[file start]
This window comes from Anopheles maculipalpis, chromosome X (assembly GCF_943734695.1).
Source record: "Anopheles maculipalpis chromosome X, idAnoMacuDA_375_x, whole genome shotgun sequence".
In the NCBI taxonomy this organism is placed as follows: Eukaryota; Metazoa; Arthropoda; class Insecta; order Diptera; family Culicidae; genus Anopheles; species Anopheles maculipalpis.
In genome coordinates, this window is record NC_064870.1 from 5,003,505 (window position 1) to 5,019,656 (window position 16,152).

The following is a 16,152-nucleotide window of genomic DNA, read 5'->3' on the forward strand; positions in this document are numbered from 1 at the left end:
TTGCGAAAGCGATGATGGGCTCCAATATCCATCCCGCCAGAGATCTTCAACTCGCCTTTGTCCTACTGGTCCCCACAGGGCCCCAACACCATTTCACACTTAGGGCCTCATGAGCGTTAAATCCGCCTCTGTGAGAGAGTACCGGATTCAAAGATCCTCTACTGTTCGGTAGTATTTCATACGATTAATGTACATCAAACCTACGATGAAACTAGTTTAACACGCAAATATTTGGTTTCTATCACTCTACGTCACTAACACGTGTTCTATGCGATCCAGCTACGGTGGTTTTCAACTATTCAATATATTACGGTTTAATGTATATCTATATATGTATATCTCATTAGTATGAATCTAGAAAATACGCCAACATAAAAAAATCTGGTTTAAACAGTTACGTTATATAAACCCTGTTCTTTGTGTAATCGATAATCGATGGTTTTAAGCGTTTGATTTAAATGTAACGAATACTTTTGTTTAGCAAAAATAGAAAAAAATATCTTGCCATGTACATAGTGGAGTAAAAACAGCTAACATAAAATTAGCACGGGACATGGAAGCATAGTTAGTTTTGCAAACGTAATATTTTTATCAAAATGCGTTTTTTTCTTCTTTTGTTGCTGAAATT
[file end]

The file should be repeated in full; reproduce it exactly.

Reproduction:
This window comes from Anopheles maculipalpis, chromosome X (assembly GCF_943734695.1).
Source record: "Anopheles maculipalpis chromosome X, idAnoMacuDA_375_x, whole genome shotgun sequence".
In the NCBI taxonomy this organism is placed as follows: Eukaryota; Metazoa; Arthropoda; class Insecta; order Diptera; family Culicidae; genus Anopheles; species Anopheles maculipalpis.
In genome coordinates, this window is record NC_064870.1 from 5,003,505 (window position 1) to 5,019,656 (window position 16,152).

The following is a 16,152-nucleotide window of genomic DNA, read 5'->3' on the forward strand; positions in this document are numbered from 1 at the left end:
TTGCGAAAGCGATGATGGGCTCCAATATCCATCCCGCCAGAGATCTTCAACTCGCCTTTGTCCTACTGGTCCCCACAGGGCCCCAACACCATTTCACACTTAGGGCCTCATGAGCGTTAAATCCGCCTCTGTGAGAGAGTACCGGATTCAAAGATCCTCTACTGTTCGGTAGTATTTCATACGATTAATGTACATCAAACCTACGATGAAACTAGTTTAACACGCAAATATTTGGTTTCTATCACTCTACGTCACTAACACGTGTTCTATGCGATCCAGCTACGGTGGTTTTCAACTATTCAATATATTACGGTTTAATGTATATCTATATATGTATATCTCATTAGTATGAATCTAGAAAATACGCCAACATAAAAAAATCTGGTTTAAACAGTTACGTTATATAAACCCTGTTCTTTGTGTAATCGATAATCGATGGTTTTAAGCGTTTGATTTAAATGTAACGAATACTTTTGTTTAGCAAAAATAGAAAAAAATATCTTGCCATGTACATAGTGGAGTAAAAACAGCTAACATAAAATTAGCACGGGACATGGAAGCATAGTTAGTTTTGCAAACGTAATATTTTTATCAAAATGCGTTTTTTTCTTCTTTTGTTGCTGAAATT